Authors Answer 4 – Dream Interview

Another week, another Monday… I have felt quite meh all day for no particular reason other than just feeling a bit meh. This isn’t exactly conducive to writing a blog post, but let’s see what I can pull out of the bag.

This week’s question is If you could interview any author, who would it be and what would you ask?

This is actually quite a difficult question, because while there are a host of authors I would love to meet, I’d be more inclined to gush at them about how much I adore their books than to ask them any deep, thought-provoking questions. Somewhat over a year ago I attended an event at my local Waterstones here in Nottingham, which was an evening with the utterly brilliant Robin Hobb. I think there were probably about thirty to forty people there, and she spent several hours answering our questions, reading a small piece from her (then) new book and then signing whatever we put in front of her (in many cases the book Waterstones had just sold us, the clever monkeys).

I wish to God that I had any coherent memories of that night. I believe I asked her how on earth she had been able to do all the horrible stuff to Fitz that she does to him in her books, but I can’t even remember what she answered. I just remember being completely awestruck at being in the presence of the woman who created the main character I have probably been most in love with in my entire reading career. I honestly do not know what exactly it is about FitzChivalry Farseer that hits me exactly where it matters – he’s a total idiot about the love of his life, he makes disastrously stupid mistakes, he’s surly and sullen, but I adore him from the bottom of my heart. And the only other thing I remember about that evening is pretty much telling Robin Hobb exactly that while she was signing my book, and that I’m dabbling in writing books myself and that she has been a massive influence on my own writing, and her being absolutely delighted at that and telling me to keep it up and keep going.

So yeah, Robin Hobb is still very high on the list. Second is probably Scott Lynch, because I tend to go incoherent about his Gentlemen Bastards books as well.

That’s the authors sorted. What would I ask them? Ha! See above – it is unlikely that I could manage more than a ‘guuuuuhhhhhh’ if I got a private interview.

But even here, without their presence to fuzz my brain, I cannot think of what to ask them. ‘How do you write such awesome books?’ How the hell would they answer that anyway? My personal belief is that writing is a talent, like drawing. That doesn’t mean that you’ll be good at it from the moment you start doing it – hell no, the first bunch of things you churn out are unlikely to be good for anything more than kindling a fire. But if you keep at it, and hone your craft, eventually you’ll produce something worthwhile.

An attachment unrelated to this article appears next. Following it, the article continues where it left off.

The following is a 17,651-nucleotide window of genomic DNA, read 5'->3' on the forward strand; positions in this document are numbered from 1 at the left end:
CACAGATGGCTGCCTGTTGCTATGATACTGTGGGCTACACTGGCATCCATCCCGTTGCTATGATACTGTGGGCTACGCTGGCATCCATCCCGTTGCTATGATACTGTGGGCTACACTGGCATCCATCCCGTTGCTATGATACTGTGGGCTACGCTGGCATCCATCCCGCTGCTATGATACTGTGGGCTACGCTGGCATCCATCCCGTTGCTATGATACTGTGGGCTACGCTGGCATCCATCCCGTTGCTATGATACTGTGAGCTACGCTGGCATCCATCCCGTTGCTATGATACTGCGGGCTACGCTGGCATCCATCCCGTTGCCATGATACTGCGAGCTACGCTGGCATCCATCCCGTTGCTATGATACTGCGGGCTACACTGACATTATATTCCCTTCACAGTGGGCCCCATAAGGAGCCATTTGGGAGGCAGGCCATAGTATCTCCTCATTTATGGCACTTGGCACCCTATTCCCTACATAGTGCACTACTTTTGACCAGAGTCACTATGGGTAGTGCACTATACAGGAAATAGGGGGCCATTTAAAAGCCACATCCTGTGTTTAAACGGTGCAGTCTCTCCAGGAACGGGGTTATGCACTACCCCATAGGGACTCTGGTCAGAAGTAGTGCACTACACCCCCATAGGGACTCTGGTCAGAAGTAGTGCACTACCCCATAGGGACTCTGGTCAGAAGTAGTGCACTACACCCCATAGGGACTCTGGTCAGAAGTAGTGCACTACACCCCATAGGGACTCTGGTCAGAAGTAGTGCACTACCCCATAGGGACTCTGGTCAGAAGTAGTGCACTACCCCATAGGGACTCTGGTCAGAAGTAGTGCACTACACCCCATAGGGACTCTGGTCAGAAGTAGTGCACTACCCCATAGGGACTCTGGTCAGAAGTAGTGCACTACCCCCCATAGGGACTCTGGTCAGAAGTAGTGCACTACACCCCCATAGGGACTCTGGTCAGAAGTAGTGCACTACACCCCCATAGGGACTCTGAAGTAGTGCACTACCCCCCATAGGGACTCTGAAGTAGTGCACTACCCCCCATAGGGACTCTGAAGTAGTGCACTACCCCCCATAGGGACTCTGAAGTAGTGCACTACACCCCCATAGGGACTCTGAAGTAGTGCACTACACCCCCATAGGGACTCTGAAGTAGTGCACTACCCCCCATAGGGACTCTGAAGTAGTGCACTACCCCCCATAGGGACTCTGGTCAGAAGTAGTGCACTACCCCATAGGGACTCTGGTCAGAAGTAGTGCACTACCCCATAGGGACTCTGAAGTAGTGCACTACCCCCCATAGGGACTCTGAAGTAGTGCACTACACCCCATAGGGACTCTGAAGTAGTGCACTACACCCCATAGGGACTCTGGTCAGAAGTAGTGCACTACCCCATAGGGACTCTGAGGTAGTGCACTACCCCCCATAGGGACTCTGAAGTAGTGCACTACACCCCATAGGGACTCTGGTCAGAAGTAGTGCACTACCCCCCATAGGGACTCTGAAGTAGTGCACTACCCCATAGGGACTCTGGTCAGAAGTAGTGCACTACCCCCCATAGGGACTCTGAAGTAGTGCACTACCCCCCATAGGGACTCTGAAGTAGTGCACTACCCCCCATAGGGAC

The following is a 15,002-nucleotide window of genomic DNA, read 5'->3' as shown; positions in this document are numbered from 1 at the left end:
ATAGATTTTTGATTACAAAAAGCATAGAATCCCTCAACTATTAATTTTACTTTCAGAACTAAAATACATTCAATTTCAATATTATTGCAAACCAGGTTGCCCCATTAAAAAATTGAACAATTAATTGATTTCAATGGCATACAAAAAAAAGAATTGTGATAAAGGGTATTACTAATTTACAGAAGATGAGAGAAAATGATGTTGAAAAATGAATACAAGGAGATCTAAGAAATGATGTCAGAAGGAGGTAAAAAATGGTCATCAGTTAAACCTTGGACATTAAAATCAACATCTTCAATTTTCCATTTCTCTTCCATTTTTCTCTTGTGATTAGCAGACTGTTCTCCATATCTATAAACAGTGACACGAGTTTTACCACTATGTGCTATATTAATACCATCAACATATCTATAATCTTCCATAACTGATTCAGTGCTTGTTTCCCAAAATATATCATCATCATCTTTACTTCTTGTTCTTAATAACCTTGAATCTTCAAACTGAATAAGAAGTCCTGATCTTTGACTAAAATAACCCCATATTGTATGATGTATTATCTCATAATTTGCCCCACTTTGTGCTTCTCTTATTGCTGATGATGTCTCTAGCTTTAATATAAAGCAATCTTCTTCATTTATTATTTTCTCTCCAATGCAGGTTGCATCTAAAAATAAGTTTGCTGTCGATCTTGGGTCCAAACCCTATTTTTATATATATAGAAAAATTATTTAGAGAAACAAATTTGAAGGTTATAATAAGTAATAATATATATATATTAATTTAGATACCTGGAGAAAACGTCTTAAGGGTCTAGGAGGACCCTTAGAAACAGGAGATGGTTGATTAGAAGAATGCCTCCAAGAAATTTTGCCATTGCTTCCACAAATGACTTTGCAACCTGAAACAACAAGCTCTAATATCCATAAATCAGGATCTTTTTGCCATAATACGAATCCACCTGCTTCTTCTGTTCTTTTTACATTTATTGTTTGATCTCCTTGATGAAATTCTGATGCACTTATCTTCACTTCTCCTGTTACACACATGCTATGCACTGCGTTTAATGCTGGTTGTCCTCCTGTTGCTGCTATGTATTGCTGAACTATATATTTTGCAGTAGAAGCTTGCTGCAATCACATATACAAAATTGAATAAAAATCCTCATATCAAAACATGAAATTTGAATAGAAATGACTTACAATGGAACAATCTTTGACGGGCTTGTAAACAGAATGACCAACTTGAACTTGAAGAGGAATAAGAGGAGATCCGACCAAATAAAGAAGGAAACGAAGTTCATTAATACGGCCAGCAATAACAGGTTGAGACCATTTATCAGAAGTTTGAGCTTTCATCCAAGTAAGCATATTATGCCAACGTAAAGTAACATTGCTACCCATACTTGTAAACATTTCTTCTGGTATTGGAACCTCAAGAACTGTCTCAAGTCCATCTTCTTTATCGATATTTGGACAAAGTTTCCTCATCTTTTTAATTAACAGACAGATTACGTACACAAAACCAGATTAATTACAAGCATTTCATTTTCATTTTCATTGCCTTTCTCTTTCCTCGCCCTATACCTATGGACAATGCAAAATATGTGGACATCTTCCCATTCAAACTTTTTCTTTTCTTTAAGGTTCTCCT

If you don’t have that talent, you’ll never get to that point, no matter how hard you try. Maybe I’m wrong, maybe everyone could eventually get to the point of producing something beautiful, but I personally don’t believe it. Or if that is true, then the ‘talent’ part means that the good people get to that point after fifteen to twenty years, while the ‘non-talented’ people would need fifty or sixty years.*

*Who knows? Maybe E L James will produce something worth reading if she keeps trying for another fifty years. I just shudder to think what she might produce in the fifty years leading up to that.

Do I have talent? A little, I think. I have written three books that a number of people have enjoyed very much, and some of those are people who agree that E L James is a horrendous writer, so I’m optimistic that there is some measure of worth in my output.

Do I think I have talent when I’m reading the Assassin trilogy? Dear God, no. Reading Robin Hobb’s books (as I am doing right now) is a curiously dual-emoted affair. On the one hand I thoroughly enjoy re-reading a story which I loved from the first time I read it, at a time when my last read was long enough ago that I’ve forgotten all the details of what happens. On the other hand her prose is so godsfucking beautiful that it makes me want to throw away everything I’ve ever written, because I’ll never attain that kind of mastery.

So basically, I have no questions, only admiration. I know what it takes to write good books – keep writing, pass your stuff to people you trust* for critique, and learn from your mistakes. I made huge errors in my first book which I hope I now manage to avoid, but I know I’ll only get better if I keep writing, and keep trying to improve what I write.

*The trust bit is essential, for me. Some authors post all their stuff on writing forums and get critiques from ten or more people. I couldn’t cope with that, because I’m an arrogant bitch and I’ll always think I know better than a bunch of strangers I know nothing about.** Instead I pass my stuff to my friend Hillary, whose writing I admire hugely and whose opinion I trust. Getting critique is difficult at the best of times; I couldn’t cope with getting it from someone I don’t trust and/or admire.

**This is possibly why I’ll never be a great writer.

Here’s to FitzChivalry Farseer, my first ever proper book boyfriend.

Original post can be found here.

3 thoughts on “Authors Answer 4 – Dream Interview

  1. Jay Dee

    I’ve met only one author in person, and I’ve known him since before he published his first book, so he doesn’t count. But I have interviewed Michael J. Sullivan via email. Haven’t read his books, yet.

    1. Erica Dakin Post author

      I’ve been lucky enough to also meet Terry Pratchett, though that was just a bookstore signing deal, so I didn’t get the opportunity for more than just one comment. Just as well, or I’d have gushed then too!


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